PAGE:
William Butler Yeats

[W.B. Yeats] (13 June 1865 – 28 January 1939 / County Dublin / Ireland)

William Butler Yeats Poems

1. The Death of Cuchulain 6/13/2015
2. Two Songs Rewritten For The Tune's Sake 5/17/2001
3. To Be Carved On A Stone At Ballylee 1/3/2003
4. To A Wealthy Man Who Promised A Second Subscription To The Dublin Municipal Gallery If It Were 1/1/2004
5. The Poet Pleads With The Elemental Powers 5/17/2001
6. The Happy Townland 5/17/2001
7. The Statesman's Holiday 5/17/2001
8. Tom At Cruachan 1/13/2003
9. To Songs Of A Fool 5/17/2001
10. To Dorothy Wellesley 5/17/2001
11. To A Wealthy Man Who Promised A Second Subscription To The Dublin Municipal Gallery If It Were Proved The People Wanted Pictures 5/17/2001
12. Three Songs To The Same Tune 5/17/2001
13. The Nineteenth Century And After 5/17/2001
14. The Wanderings Of Oisin: Book Iii 1/3/2003
15. The Shadowy Waters: Introductory Lines 1/13/2003
16. The New Faces 5/17/2001
17. The Valleys Of The Black Pig 5/17/2001
18. The Spirit Medium 5/17/2001
19. The Shadowy Waters: The Harp Of Aengus 1/13/2003
20. Tom O'Roughley 5/17/2001
21. Under The Round Tower 5/17/2001
22. To A Poet, Who Would Have Me Praise Certain Bad Poets, Imitators Of His And Mine 5/17/2001
23. The Madness Of King Goll 5/17/2001
24. The Lady's Second Song 5/17/2001
25. The Three Monuments 5/17/2001
26. The Gift Of Harun Al-Rashid 5/17/2001
27. The Three Beggars 12/31/2002
28. The Spur 5/17/2001
29. The Wanderings Of Oisin: Book I 1/3/2003
30. The Unappeasable Host 5/17/2001
31. The Lover Speaks To The Hearers Of His Songs In Coming Days 5/17/2001
32. The People 5/17/2001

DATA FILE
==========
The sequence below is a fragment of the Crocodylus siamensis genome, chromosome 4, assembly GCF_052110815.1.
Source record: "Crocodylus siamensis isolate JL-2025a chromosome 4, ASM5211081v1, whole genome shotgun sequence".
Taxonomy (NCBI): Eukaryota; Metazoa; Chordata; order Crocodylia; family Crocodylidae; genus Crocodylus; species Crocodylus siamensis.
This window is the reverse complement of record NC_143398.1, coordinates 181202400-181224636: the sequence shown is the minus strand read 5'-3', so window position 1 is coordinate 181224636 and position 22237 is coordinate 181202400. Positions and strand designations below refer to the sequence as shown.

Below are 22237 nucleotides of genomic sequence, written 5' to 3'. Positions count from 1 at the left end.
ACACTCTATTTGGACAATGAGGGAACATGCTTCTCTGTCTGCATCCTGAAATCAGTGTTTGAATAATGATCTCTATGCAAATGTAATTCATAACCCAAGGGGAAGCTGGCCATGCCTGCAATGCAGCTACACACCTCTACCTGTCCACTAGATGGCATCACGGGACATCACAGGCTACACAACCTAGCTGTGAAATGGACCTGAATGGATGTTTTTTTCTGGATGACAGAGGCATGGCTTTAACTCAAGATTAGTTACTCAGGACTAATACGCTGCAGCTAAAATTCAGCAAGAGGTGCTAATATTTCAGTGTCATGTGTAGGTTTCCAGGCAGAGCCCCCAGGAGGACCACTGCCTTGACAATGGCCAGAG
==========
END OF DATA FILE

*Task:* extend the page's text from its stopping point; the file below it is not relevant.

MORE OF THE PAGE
33. To A Squirrel At Kyle-Na-No 1/13/2003
34. The Grey Rock 1/13/2003
35. The Realists 5/17/2001
36. The Results Of Thought 5/17/2001
37. Those Images 5/17/2001
38. The Wanderings Of Oisin: Book Ii 1/3/2003
39. The Wild Old Wicked Man 5/17/2001
40. The Ragged Wood 5/17/2001
Best Poem of William Butler Yeats

When You Are Old

WHEN you are old and grey and full of sleep,
And nodding by the fire, take down this book,
And slowly read, and dream of the soft look
Your eyes had once, and of their shadows deep;
How many loved your moments of glad grace,
And loved your beauty with love false or true,
But one man loved the pilgrim Soul in you,
And loved the sorrows of your changing face;
And bending down beside the glowing bars,
Murmur, a little sadly, how Love fled
And paced upon the mountains overhead
And hid his face amid a crowd of stars.

Read the full of When You Are Old

The Death of Cuchulain

The harlot sang to the beggar-man.
I meet them face to face,
Conall, Cuchulain, Usna's boys,
All that most ancient race;
Maeve had three in an hour, they say.
I adore those clever eyes,
Those muscular bodies, but can get
No grip upon their thighs.
I meet those long pale faces,

[Hata Bildir]